• How bad is it that I laughed most uproariously at false hope?

      I, too, have these fits of disillusionment. It’s simply impossible to imagine my 5 year olds morphing so majestically into preteen-ness. I know in my head it’ll happen, but I think there’s some kind of biological bypass system that doesn’t allow that information to bleed into my heart. I think this is better for everyone. 🙂

      And so we soldier on another day – and I say false hope is good enough. 😀

  5. It is nice to know I am not alone. However, I am not sure who is having a bigger meltdown, My preteen orMe responseding to said meltdown.

  6. We had the female version of Massive Preteen Meltdown come over for a visit recently. She stayed ALL WEEKEND. How one little girl can be so graceful and elegant on minute then sobbing, kicking & screaming the next I’ll never know (I agree, it does make it easier to play ignorant here.). Comforting to know I’m not alone in the battle! Rock on, Mama!

  7. Brilliant! I laughed out loud several times whilst reading this. Favourite lines include “My son found a chair and slumped down upon it because his legs were simply unable to support him in the face of such terrible news” and “it stinks like that sippy cup of milk we left too long in the van” (I’m with you there; I once left a baby bottle containing a leftover inch of milk at a teenage piano pupil’s house – he returned it to me two weeks later without rinsing it out, and you can imagine the rest). Beth, you’re hilarious. I too have a problem with laughing at inappropriate moments, and working as a teacher has not helped with my problem one little bit. Regrettably.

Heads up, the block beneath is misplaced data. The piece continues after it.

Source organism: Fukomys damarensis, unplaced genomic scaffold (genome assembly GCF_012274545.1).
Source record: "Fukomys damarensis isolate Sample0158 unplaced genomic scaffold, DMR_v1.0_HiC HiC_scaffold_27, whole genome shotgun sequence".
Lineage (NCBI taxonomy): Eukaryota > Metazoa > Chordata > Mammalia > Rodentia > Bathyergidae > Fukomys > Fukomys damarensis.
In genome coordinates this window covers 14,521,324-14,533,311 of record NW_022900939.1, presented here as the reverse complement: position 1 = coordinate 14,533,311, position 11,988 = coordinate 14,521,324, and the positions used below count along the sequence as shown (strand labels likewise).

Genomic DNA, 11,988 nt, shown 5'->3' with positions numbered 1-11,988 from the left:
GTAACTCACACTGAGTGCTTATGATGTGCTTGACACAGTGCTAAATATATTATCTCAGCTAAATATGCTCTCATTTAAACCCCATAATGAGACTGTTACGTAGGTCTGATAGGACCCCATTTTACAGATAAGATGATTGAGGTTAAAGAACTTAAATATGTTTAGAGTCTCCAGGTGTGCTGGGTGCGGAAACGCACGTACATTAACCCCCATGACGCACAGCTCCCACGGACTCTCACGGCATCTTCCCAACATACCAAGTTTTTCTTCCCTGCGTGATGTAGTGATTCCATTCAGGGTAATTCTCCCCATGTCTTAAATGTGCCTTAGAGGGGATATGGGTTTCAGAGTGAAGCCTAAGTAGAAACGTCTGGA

Well done on getting the room cleaned. You’re an inspiration. Keep going and keep laughing.


    • YAY! Fiona, I love that you tell me which parts you like. Since I write without an editor, it’s SUCH helpful feedback. I suppose it would be helpful feedback if you also told me which parts are terrible, but I like your way better.

      Also, on milk? Yes. And laughter? Yes.

      Glad to have you along for mama solidarity.

      xxxxx (I tried 3 x’s – that wasn’t good)

  8. We have zero tolerance around here for hissy fits. But I do have two very strong-emotion children. They are currently 9 (boy) and 4 (girl). My family has nicknamed me Madea and they are all taking bets to see how my kids are going to turn out. : )